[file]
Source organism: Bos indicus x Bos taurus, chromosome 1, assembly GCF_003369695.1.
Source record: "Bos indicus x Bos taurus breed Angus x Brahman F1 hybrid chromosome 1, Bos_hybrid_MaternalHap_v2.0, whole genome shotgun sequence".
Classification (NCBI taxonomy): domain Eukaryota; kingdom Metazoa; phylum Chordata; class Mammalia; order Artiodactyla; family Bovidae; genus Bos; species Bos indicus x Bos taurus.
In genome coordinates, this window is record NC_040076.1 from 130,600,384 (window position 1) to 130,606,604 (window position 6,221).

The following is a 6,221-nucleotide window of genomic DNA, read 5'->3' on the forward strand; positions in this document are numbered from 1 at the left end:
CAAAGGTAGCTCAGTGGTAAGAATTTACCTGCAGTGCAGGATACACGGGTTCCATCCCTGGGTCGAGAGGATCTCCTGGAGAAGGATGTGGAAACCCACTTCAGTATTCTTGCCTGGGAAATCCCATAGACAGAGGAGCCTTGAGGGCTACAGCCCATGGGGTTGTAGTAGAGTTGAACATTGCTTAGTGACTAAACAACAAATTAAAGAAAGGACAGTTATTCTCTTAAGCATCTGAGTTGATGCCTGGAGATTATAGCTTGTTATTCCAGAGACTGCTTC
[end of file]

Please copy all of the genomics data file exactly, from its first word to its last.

Source organism: Bos indicus x Bos taurus, chromosome 1, assembly GCF_003369695.1.
Source record: "Bos indicus x Bos taurus breed Angus x Brahman F1 hybrid chromosome 1, Bos_hybrid_MaternalHap_v2.0, whole genome shotgun sequence".
Classification (NCBI taxonomy): domain Eukaryota; kingdom Metazoa; phylum Chordata; class Mammalia; order Artiodactyla; family Bovidae; genus Bos; species Bos indicus x Bos taurus.
In genome coordinates, this window is record NC_040076.1 from 130,600,384 (window position 1) to 130,606,604 (window position 6,221).

The following is a 6,221-nucleotide window of genomic DNA, read 5'->3' on the forward strand; positions in this document are numbered from 1 at the left end:
CAAAGGTAGCTCAGTGGTAAGAATTTACCTGCAGTGCAGGATACACGGGTTCCATCCCTGGGTCGAGAGGATCTCCTGGAGAAGGATGTGGAAACCCACTTCAGTATTCTTGCCTGGGAAATCCCATAGACAGAGGAGCCTTGAGGGCTACAGCCCATGGGGTTGTAGTAGAGTTGAACATTGCTTAGTGACTAAACAACAAATTAAAGAAAGGACAGTTATTCTCTTAAGCATCTGAGTTGATGCCTGGAGATTATAGCTTGTTATTCCAGAGACTGCTTC